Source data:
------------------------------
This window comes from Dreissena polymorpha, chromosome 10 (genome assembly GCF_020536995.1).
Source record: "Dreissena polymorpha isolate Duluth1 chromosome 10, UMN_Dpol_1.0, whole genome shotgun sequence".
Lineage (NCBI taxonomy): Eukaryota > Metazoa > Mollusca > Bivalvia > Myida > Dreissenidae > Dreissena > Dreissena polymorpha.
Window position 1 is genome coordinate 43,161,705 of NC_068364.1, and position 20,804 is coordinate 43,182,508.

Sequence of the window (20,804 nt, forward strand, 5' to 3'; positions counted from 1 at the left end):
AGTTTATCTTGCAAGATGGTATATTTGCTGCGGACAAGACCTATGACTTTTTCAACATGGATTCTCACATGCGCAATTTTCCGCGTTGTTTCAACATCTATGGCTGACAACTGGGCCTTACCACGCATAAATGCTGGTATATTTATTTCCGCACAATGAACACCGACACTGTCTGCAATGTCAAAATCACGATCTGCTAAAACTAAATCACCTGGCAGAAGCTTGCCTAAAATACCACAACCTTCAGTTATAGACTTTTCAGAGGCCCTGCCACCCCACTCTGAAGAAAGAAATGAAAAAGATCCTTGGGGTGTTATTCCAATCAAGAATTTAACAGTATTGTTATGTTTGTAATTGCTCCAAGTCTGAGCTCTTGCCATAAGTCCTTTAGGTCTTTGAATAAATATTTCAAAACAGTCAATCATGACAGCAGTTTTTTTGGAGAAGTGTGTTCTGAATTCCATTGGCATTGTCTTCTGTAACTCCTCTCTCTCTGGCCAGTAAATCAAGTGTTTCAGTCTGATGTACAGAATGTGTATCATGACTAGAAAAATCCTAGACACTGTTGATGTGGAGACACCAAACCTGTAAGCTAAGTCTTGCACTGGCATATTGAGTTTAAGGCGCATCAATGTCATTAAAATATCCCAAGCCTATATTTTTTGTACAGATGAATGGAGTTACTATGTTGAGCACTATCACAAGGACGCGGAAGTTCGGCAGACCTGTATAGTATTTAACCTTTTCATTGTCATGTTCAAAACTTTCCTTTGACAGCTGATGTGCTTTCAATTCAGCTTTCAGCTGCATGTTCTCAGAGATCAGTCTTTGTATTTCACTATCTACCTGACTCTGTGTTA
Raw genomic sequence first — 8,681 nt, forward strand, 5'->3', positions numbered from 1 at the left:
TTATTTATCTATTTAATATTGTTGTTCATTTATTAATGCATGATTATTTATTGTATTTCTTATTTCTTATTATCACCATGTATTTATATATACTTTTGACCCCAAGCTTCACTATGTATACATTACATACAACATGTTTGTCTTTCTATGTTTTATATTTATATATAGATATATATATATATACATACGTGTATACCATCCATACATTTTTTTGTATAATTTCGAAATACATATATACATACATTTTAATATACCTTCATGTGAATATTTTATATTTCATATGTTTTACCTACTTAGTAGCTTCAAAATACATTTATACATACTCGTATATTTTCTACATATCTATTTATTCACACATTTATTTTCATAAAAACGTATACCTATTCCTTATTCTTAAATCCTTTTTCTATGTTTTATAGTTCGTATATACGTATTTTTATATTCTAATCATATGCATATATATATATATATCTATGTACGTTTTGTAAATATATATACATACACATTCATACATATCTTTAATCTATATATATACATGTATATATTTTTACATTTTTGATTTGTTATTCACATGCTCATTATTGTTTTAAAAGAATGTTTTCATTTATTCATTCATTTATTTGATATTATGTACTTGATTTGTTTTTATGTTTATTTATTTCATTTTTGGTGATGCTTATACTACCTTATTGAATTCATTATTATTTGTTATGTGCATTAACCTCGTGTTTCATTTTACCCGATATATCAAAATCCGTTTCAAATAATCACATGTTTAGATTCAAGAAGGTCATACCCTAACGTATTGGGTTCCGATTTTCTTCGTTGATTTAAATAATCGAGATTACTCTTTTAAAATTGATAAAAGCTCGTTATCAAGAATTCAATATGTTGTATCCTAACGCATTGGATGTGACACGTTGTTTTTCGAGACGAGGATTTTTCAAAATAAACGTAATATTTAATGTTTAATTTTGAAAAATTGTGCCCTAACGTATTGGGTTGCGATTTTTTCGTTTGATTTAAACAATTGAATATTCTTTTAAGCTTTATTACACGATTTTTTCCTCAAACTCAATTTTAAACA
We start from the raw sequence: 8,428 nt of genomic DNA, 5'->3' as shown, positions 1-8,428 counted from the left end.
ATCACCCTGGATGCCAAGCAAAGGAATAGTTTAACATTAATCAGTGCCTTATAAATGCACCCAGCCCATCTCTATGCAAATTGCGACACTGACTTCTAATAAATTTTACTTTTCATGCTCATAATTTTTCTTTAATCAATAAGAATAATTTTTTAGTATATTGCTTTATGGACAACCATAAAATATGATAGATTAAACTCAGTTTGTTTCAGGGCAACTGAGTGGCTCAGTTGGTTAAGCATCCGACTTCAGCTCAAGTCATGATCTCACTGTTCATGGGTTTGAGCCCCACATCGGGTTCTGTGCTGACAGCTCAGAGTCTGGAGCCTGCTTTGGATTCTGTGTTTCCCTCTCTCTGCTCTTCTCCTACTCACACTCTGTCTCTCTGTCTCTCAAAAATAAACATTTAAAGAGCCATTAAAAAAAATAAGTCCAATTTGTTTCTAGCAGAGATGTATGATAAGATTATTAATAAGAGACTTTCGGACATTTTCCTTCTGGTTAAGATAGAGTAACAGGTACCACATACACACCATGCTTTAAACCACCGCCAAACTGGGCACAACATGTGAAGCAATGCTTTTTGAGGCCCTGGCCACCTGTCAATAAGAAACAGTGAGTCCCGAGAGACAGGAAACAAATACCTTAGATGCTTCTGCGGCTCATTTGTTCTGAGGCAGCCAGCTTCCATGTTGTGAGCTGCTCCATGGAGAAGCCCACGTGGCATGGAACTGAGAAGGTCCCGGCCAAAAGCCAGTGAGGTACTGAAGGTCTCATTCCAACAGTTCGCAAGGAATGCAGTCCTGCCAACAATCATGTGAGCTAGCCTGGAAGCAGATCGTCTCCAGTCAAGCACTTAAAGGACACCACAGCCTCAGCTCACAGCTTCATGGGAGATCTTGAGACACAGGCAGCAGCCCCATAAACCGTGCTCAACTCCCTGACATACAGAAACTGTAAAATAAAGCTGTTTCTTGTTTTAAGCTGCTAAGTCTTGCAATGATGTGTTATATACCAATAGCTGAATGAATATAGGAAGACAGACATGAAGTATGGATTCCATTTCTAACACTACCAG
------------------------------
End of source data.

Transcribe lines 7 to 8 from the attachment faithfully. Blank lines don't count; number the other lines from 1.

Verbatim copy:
Raw genomic sequence first — 8,681 nt, forward strand, 5'->3', positions numbered from 1 at the left:
TTATTTATCTATTTAATATTGTTGTTCATTTATTAATGCATGATTATTTATTGTATTTCTTATTTCTTATTATCACCATGTATTTATATATACTTTTGACCCCAAGCTTCACTATGTATACATTACATACAACATGTTTGTCTTTCTATGTTTTATATTTATATATAGATATATATATATATACATACGTGTATACCATCCATACATTTTTTTGTATAATTTCGAAATACATATATACATACATTTTAATATACCTTCATGTGAATATTTTATATTTCATATGTTTTACCTACTTAGTAGCTTCAAAATACATTTATACATACTCGTATATTTTCTACATATCTATTTATTCACACATTTATTTTCATAAAAACGTATACCTATTCCTTATTCTTAAATCCTTTTTCTATGTTTTATAGTTCGTATATACGTATTTTTATATTCTAATCATATGCATATATATATATATATCTATGTACGTTTTGTAAATATATATACATACACATTCATACATATCTTTAATCTATATATATACATGTATATATTTTTACATTTTTGATTTGTTATTCACATGCTCATTATTGTTTTAAAAGAATGTTTTCATTTATTCATTCATTTATTTGATATTATGTACTTGATTTGTTTTTATGTTTATTTATTTCATTTTTGGTGATGCTTATACTACCTTATTGAATTCATTATTATTTGTTATGTGCATTAACCTCGTGTTTCATTTTACCCGATATATCAAAATCCGTTTCAAATAATCACATGTTTAGATTCAAGAAGGTCATACCCTAACGTATTGGGTTCCGATTTTCTTCGTTGATTTAAATAATCGAGATTACTCTTTTAAAATTGATAAAAGCTCGTTATCAAGAATTCAATATGTTGTATCCTAACGCATTGGATGTGACACGTTGTTTTTCGAGACGAGGATTTTTCAAAATAAACGTAATATTTAATGTTTAATTTTGAAAAATTGTGCCCTAACGTATTGGGTTGCGATTTTTTCGTTTGATTTAAACAATTGAATATTCTTTTAAGCTTTATTACACGATTTTTTCCTCAAACTCAATTTTAAACA